Understanding the complex science of environmental change is one of the most crucial tasks our generation faces

By Professor Joanna Page

In New York’s Union Square, the Climate Clock counts down to the deadline at which zero emissions need to be reached to keep global warming below the critical threshold of 1.5°C. The clock, replicated in Berlin, Seoul and other major cities around the world, computes the destiny of the planet in a single, homogenized, universal time. Yet climate change is not a linear phenomenon; nor is it being experienced evenly across the world. Indeed, the future tense often used to herald climate apocalypse ignores the fact that human-generated environmental catastrophe has been visited on millions of indigenous people for centuries, in the widescale destruction of forests to make way for mines and plantations.

Understanding the complex science of environmental change is one of the most crucial tasks our generation faces. But it is to the humanities that we must turn to understand the political and ethical demands of the crisis, and to enlarge and diversify the debates it should provoke. Humanities scholars warn that climate change has become a “post-political” phenomenon: a challenge to be managed within the current order, with debate limited to questions of how to interpret the scientific data or which technologies or levies to be implemented. Dominant responses to climate change in the West have been confined to a search for technological and economic solutions that do not disrupt global capitalism – and in fact will surely extend its reach.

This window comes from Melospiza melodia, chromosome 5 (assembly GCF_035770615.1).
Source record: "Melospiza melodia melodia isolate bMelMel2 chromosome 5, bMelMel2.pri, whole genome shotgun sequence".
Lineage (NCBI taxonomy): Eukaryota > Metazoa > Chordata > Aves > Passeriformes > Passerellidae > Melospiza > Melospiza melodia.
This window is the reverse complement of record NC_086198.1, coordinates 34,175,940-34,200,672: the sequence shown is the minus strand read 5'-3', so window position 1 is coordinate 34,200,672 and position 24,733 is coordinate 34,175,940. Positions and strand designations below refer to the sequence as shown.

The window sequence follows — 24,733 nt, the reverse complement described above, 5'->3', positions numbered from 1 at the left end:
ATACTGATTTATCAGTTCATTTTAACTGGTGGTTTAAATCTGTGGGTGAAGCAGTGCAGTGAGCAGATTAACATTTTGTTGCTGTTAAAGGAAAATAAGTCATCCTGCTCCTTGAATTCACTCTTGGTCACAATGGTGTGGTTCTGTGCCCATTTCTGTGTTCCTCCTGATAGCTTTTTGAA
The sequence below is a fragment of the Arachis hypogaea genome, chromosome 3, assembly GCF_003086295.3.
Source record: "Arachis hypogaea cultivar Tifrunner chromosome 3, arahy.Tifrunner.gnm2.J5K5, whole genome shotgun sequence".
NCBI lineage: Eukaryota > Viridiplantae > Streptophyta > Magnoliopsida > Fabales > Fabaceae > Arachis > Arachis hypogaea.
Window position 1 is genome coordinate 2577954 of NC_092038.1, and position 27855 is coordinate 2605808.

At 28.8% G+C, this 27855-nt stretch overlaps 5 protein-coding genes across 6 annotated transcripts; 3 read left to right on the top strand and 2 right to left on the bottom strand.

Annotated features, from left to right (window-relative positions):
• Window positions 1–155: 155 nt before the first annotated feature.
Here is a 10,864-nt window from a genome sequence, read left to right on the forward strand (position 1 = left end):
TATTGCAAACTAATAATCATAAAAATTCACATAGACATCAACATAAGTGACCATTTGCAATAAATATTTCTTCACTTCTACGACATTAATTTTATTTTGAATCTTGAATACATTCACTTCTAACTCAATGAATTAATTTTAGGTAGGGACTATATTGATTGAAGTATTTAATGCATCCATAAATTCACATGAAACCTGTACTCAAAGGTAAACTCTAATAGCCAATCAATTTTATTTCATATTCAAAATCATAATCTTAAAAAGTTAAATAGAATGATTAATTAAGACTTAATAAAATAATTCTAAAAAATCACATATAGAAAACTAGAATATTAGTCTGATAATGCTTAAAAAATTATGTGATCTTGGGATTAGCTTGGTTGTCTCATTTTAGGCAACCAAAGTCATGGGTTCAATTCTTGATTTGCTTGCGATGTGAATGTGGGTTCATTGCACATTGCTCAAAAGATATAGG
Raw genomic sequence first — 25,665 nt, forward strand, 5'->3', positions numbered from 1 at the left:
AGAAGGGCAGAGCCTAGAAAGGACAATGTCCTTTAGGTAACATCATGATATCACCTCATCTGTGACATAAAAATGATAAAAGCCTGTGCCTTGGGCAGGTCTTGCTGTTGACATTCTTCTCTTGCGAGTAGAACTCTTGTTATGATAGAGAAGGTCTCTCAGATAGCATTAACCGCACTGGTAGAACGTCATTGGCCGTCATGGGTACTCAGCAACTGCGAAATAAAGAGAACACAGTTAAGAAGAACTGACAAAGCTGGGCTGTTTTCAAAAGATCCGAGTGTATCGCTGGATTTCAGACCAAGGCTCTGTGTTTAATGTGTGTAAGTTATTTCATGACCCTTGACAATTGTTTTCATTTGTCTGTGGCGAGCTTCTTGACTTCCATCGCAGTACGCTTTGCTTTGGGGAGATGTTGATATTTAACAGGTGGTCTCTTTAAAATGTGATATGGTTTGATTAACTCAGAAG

Thinkers from Latin America – a region whose landscapes and habitats have been dramatically transformed since the arrival of Europeans – have insisted that today’s ecological crises have very little to do with ecology. Instead, they are rooted in the separation between humans and the rest of the natural world on which Western modernity was founded. Many philosophers, artists, writers, and activists in Latin America are calling for a different kind of environmental knowledge. This would draw on the insights of Western science but complement these with traditional indigenous knowledge, which is derived from an integrated understanding of the natural, the social, and the spiritual realms, binding humans to their environment in relationships of reciprocity and care.

We also need to scrutinize the gloomy stories told by environmentalists, which often cast nature as a passive victim of human agency, ultimately reinforcing a belief that nature is somehow separate from us. In the West, the most typical responses to environmental crisis oscillate between proposals that would dramatically increase human interventions in the natural world (in vast geoengineering projects to reverse the increase in atmospheric carbon dioxide) or entirely remove humans from areas set aside for conservation. There are few visions of the future in which humans find new ways of cohabiting with other species in healthy ecosystems. Political ecology in Latin America, which brings together academics and activists from a wide range of disciplines and practices, seeks to reconstruct cultural imaginaries of sustainable societies. This work situates environmental concerns in a greater struggle for political emancipation, the recognition of cultural diversity, and the decolonization of knowledge. Environmental science will help us to predict and – possibly – to control environmental change; economists may measure its consequences and model the effect of carbon taxes. But only the arts and the humanities can address the enormous political, social, and cultural challenges and opportunities it presents us and, importantly, help us imagine different environmental futures.